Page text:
Last year was a remarkable year for recognition of women researchers, as Nobel Prize for Chemistry was unprecedentedly granted to two female scientists, Jennifer Doudna and Emmanuelle Charpentier, for their endeavor of developing CRISPR. However, there are still a lot of women who have made important contributions to the sciences but have received relatively few acknowledgments, especially from new generations.
Thus, amid the global celebration of the International Women’s Day this month, we are here introducing three of the most groundbreaking women in scientific history who have helped shape the world with their years of devotion to scientific research.
3 Incredible Women Scientists You Should Know: Françoise Barré-Sinoussi (left), Katalin Karikó (middle), Rita Levi-Montalcini (right)
Françoise Barré-Sinoussi, Don’t Have Any Regrets at All
Since 1982, AIDS (acquired immunodeficiency syndrome) has been one of the first names that comes to mind when thinking of frightening human diseases. Today we all know that it is caused by a retrovirus, the human immunodeficiency virus (HIV), which attacks the body’s immune system, but back then in early 1980s, very few knew the mechanism behind this new emerged disease. And Françoise Barré-Sinoussi was among the first researchers who studied it.
Barré-Sinoussi began her study on the retroviruses at the Pasteur Institute in 1975, and later joined Luc Montaigner’s team established in 1982 for AIDS research. The research team found a previously unknown retrovirus in patients with swollen lymph glands, and, as the first author, Barré-Sinoussi reported it as the AIDS agent in a 1983 paper published in Science (Science, 1983 ). As the discovery has been crucial in radically improving treatment methods for AIDS sufferers, Barré-Sinoussi and Montaigner were awarded the Nobel Prize in Physiology or Medicine 2008.
Interestingly, Barré-Sinoussi was, at the very start, more interested in becoming a doctor than a researcher before attending university and her career as a scientist all started with an idea that obtaining a science degree was shorter and much more cheaper than getting a medical one, which was false as she later found out that the length of study was about the same. However, she never regretted about studying science as she realized scientific research was what she really enjoyed during her early years of working in the lab. It seems that being born in a family of modest means truly helped her made the right decision.
Katalin Karikó, Long Struggle for Paving the Way for the COVID-19 Vaccine
A Hungarian biochemist who escaped to Temple University in Philadelphia from communist Hungary, Katalin Karikó, born in 1955, persisted in her studies on mRNA even when she was diagnosed with cancer and meanwhile demoted by the university following her failure of grant applications for mRNA research.
This research area has long held huge promise as mRNA is capable of guiding the synthesis of specific proteins, such as antibodies to vaccinate human against viral infection, but has so far run into biological roadblocks. Synthetic mRNA was notoriously unstable in human body (often degraded before reaching target cells) and would likely to trigger vexing immune response. However, Karikó was, in that era, no doubt one of the most determined scientists who believed that mRNA could be harnessed to fight diseases.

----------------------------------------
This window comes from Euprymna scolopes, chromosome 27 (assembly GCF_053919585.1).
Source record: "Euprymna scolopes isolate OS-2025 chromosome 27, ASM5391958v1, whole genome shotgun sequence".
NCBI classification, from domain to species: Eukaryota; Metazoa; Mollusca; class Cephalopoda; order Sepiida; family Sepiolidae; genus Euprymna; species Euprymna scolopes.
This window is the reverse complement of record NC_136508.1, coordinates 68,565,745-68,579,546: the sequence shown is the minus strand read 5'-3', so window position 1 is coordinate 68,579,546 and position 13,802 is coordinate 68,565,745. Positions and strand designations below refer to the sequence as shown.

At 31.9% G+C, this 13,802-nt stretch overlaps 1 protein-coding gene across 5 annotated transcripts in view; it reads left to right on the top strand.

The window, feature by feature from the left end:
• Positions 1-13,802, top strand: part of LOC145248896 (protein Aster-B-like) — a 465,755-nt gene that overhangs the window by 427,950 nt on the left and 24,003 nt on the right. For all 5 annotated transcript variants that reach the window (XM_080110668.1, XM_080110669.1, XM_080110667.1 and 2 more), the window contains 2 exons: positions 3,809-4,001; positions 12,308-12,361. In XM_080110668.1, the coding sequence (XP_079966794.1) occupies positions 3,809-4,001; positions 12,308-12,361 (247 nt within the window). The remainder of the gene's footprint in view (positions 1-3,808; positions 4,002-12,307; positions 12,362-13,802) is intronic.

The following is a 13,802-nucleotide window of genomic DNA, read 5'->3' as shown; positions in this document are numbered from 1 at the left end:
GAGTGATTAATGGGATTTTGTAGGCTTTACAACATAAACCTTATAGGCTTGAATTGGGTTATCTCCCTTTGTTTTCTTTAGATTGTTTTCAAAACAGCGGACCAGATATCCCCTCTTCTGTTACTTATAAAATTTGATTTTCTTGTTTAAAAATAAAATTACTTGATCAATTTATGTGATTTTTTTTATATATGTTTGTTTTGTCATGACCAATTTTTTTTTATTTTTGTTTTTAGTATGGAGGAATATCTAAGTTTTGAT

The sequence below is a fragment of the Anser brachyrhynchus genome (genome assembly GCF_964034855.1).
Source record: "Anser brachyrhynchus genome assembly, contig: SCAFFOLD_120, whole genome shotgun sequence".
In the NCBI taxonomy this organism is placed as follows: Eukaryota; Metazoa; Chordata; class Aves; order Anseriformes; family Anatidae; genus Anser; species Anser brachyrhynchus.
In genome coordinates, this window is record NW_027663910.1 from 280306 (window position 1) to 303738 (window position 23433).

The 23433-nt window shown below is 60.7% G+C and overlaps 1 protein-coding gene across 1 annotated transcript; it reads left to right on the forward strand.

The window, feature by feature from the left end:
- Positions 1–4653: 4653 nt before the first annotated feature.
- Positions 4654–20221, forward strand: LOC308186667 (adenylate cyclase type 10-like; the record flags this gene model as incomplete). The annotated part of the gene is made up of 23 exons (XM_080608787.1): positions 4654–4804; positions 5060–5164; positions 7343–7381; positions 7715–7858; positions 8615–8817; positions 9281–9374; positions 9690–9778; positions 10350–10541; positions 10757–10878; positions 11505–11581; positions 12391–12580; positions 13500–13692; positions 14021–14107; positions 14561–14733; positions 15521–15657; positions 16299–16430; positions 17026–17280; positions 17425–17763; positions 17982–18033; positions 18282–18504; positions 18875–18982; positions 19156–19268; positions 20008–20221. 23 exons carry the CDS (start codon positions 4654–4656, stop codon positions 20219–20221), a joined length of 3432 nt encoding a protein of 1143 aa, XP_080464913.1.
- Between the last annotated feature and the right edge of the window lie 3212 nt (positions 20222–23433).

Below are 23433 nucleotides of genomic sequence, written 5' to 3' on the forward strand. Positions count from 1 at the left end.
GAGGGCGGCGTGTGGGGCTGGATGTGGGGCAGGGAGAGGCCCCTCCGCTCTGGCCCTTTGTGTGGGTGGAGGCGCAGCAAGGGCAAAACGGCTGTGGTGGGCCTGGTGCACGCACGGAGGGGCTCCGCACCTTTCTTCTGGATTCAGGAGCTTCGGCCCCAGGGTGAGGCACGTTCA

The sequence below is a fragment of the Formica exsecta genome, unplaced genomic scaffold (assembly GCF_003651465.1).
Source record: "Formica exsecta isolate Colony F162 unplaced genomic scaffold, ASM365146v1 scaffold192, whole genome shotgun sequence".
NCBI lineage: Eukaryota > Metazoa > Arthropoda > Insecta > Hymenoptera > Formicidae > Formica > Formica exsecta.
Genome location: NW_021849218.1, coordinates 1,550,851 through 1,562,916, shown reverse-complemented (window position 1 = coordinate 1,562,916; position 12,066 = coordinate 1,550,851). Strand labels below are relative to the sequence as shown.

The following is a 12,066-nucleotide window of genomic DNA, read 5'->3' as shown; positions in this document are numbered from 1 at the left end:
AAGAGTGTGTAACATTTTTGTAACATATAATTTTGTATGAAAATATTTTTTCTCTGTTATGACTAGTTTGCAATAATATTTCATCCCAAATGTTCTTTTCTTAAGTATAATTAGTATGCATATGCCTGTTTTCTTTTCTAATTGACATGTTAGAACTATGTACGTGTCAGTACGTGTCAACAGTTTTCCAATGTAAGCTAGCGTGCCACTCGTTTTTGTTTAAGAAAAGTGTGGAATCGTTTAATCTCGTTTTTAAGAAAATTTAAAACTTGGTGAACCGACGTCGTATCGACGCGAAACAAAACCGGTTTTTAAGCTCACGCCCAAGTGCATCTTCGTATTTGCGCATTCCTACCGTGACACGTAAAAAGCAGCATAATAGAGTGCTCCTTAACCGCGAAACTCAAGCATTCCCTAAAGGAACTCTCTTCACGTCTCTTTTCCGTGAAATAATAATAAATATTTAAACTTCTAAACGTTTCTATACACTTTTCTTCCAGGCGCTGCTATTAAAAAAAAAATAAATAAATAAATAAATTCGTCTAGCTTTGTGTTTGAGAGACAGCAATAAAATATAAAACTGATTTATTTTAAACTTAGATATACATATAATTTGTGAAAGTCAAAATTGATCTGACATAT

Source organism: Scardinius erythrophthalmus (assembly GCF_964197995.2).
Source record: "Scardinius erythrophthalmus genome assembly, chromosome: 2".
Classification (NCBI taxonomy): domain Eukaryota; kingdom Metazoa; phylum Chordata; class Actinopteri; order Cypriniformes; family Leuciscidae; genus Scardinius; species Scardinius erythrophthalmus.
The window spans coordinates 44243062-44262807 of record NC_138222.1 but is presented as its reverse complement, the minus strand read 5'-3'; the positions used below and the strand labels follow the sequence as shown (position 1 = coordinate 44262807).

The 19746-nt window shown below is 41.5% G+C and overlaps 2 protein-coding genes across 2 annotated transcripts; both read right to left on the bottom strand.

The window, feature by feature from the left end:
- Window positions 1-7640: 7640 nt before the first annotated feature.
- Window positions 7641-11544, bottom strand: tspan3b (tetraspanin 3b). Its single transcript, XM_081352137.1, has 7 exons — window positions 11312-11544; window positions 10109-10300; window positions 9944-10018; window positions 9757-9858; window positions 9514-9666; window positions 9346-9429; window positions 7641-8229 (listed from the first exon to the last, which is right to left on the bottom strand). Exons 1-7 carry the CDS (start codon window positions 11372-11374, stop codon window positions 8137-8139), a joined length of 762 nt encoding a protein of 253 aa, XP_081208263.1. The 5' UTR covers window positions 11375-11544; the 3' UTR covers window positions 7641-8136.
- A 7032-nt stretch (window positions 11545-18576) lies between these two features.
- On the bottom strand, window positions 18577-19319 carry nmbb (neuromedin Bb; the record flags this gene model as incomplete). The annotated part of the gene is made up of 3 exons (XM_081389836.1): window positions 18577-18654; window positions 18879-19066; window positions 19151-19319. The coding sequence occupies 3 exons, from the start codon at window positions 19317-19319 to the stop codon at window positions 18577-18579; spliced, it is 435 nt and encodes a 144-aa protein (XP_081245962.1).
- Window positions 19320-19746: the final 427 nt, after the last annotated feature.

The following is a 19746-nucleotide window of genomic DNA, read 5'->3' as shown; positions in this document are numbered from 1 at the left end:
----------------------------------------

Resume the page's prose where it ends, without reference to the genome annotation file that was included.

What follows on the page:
Providence does not let down a woman who does her best. After a decade of research dealing with trials and errors, she, together with her old colleague Drew Weissman, eventually found a method to create a hybrid mRNA that goes around the body’s immune defenses. On December 11, 2020, the first COVID-19 mRNA vaccine, developed based on Karikó’s groundbreaking discovery, was approved for emergency use by the U.S. Food and Drug Administration (FDA, 2021 ), marking a great victory of Karikó and her mRNA research of 40 years.
Rita Levi-Montalcini, Not Cut Out to Be a Wife
Rita Levi-Montalcini was renowned for her work in neurobiology. However, the way to be a neurobiologist was not easy for a Jewish daughter in the post-Victorian era. When she decided to attend university, her father expressed firm opposition against it with the expectation that she could be a good wife and a good mother staying at home as most women would do at that time.
However, the 20-year old adult was so resolute in living a different life that she convinced her father and began her college years at the University of Turin, where she developed her interest in nervous system and remained as a research assistant after graduation. In late 1930s, her fellowship in the university was ended with the promulgation of Italian racial laws, which stripped Jews of their civil rights and professional positions. Nevertheless, she continued her neurological research in her bedroom, studying the growth of nerve fibers in chicken embryos under the threat of bombs during the Second World War.
After the war, she moved to the US and spent 30 years at Washington University, where she and a colleague discovered nerve growth factor, a protein regulating the growth of cells and playing a particularly important role in the development of tumors, for which she won the 1986 Nobel Prize in Physiology or Medicine.
Which of female scientist’s story has inspired you? As you feast on the biographies of those respectable ladies, also check out our quiz and story sharing campaign for celebrating more achievements of female scientists.